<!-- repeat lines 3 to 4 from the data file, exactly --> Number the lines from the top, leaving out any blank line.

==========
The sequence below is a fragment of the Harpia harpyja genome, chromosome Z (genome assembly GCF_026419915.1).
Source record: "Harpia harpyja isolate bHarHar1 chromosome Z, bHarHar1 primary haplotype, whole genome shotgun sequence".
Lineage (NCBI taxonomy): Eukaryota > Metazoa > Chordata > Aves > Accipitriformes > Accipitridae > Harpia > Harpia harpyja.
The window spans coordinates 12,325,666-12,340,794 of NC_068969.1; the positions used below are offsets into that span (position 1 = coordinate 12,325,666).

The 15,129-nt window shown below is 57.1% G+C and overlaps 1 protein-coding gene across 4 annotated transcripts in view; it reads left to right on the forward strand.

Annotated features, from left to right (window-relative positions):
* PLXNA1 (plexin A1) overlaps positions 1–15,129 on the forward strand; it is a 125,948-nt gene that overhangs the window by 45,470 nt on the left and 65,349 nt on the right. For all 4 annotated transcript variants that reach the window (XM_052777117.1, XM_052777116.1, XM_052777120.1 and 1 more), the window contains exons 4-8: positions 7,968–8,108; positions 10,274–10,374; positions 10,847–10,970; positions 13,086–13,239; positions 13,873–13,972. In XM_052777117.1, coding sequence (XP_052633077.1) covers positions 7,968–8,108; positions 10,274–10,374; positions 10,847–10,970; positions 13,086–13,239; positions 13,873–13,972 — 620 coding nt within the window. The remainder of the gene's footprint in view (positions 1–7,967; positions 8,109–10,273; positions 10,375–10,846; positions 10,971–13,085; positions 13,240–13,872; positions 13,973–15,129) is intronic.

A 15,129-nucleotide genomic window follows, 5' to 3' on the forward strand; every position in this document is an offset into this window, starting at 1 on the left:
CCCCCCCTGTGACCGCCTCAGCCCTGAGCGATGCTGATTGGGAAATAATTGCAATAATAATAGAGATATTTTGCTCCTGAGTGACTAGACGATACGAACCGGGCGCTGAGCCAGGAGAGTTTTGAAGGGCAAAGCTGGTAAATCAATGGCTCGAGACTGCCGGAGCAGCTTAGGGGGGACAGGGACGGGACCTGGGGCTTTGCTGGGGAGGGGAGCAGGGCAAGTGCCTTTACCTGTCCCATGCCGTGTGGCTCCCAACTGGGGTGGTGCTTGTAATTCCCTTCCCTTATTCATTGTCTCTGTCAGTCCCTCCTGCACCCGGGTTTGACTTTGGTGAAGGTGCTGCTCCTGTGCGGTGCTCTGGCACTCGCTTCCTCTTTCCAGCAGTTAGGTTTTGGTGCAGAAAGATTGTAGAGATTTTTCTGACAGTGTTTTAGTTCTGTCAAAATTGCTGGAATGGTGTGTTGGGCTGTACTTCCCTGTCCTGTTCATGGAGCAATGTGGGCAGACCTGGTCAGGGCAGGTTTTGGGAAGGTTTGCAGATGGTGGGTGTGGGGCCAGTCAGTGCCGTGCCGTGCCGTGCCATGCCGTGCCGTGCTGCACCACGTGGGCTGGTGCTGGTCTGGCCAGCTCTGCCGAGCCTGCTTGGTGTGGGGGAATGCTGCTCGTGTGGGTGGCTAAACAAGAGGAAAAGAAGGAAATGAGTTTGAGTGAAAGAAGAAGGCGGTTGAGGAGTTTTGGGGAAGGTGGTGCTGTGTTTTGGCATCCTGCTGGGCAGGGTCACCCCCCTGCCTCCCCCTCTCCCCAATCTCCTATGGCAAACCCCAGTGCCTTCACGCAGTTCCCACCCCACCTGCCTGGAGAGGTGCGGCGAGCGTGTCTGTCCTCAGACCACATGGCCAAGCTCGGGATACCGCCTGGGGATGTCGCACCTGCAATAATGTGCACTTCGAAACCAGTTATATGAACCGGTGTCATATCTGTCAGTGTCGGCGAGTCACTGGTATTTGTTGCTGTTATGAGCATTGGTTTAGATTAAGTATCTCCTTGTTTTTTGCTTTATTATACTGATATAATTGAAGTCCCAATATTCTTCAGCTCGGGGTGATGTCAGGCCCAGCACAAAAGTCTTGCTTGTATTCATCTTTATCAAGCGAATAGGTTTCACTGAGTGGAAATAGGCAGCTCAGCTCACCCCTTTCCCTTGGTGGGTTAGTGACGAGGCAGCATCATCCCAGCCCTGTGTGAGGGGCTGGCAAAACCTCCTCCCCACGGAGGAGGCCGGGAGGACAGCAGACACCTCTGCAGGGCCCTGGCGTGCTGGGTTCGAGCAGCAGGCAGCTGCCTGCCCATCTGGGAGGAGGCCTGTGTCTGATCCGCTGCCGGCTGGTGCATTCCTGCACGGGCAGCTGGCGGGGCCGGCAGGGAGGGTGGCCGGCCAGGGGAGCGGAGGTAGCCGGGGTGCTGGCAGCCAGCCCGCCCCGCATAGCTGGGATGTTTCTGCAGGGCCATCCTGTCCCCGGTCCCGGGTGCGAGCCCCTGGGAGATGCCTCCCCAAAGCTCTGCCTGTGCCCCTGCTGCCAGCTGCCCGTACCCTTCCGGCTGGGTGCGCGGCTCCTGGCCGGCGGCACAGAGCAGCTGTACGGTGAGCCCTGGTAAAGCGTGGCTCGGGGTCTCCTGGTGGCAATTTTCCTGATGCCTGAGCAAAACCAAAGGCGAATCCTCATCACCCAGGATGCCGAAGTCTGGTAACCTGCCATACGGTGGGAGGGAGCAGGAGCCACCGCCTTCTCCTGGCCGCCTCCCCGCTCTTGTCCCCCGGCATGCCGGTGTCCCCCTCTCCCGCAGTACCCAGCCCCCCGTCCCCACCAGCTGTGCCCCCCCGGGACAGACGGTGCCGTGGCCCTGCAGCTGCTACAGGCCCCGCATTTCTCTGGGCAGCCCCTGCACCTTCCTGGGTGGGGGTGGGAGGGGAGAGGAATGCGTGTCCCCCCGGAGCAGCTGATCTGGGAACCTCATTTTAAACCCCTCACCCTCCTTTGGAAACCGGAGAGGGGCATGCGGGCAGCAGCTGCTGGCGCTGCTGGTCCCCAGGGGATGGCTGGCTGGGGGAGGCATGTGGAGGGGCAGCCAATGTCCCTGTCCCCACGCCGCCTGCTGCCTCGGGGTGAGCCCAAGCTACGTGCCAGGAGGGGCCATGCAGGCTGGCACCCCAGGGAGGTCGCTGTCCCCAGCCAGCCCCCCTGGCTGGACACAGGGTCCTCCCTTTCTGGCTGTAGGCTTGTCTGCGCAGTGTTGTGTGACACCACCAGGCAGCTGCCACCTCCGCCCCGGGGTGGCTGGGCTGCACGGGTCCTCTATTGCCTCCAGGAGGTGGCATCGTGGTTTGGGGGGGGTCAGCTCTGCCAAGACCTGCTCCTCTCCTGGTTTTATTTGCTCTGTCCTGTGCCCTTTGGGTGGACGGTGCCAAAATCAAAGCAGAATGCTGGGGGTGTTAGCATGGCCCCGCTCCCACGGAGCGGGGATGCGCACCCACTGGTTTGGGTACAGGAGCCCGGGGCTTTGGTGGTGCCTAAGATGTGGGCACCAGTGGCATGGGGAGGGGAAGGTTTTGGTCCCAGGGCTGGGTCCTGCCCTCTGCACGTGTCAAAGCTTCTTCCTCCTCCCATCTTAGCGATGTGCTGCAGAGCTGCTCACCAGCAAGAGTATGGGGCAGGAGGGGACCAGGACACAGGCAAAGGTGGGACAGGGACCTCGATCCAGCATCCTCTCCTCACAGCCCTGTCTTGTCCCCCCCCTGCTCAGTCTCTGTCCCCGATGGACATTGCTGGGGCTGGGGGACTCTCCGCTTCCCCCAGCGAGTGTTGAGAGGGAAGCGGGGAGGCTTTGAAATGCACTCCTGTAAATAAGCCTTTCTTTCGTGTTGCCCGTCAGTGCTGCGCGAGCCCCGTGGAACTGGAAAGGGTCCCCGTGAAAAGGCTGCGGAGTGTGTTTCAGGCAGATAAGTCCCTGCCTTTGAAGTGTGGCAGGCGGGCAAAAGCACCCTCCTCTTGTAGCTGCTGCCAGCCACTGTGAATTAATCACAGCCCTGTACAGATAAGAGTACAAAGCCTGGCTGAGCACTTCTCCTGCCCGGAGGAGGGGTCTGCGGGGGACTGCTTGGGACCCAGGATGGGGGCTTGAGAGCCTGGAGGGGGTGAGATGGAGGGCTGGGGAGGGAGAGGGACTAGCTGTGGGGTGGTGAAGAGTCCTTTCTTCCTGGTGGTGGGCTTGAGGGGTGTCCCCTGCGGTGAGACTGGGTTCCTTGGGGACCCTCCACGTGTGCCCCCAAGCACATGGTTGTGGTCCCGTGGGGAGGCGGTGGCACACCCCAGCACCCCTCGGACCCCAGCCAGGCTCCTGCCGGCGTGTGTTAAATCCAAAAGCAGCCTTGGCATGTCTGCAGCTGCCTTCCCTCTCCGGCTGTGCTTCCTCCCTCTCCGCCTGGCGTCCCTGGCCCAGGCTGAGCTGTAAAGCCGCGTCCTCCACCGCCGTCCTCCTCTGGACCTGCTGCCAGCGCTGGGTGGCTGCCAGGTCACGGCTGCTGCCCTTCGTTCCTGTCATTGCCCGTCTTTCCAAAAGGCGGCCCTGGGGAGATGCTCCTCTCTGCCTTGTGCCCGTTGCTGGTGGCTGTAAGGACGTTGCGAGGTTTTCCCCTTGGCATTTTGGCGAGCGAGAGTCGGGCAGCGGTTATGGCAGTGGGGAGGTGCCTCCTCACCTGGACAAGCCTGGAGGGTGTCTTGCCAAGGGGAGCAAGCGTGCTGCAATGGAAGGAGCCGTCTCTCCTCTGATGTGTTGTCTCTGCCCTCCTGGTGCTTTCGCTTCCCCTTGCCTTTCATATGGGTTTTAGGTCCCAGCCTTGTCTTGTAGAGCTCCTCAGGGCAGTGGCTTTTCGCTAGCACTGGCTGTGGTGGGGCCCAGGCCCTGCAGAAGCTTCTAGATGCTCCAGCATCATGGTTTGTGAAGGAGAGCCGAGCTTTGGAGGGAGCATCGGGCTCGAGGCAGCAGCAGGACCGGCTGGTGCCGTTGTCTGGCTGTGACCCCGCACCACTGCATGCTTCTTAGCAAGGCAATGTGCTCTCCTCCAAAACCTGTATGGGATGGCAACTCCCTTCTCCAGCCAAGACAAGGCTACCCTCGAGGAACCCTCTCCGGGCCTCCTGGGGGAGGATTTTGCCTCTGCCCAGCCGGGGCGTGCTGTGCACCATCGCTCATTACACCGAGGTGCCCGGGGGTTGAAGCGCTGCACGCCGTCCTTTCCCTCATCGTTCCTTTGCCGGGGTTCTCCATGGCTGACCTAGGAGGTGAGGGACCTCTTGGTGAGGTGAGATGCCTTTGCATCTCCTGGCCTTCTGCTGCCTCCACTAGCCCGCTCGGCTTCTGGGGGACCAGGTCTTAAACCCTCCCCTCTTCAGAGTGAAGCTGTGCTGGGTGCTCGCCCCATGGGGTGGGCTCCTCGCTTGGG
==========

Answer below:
Lineage (NCBI taxonomy): Eukaryota > Metazoa > Chordata > Aves > Accipitriformes > Accipitridae > Harpia > Harpia harpyja.
The window spans coordinates 12,325,666-12,340,794 of NC_068969.1; the positions used below are offsets into that span (position 1 = coordinate 12,325,666).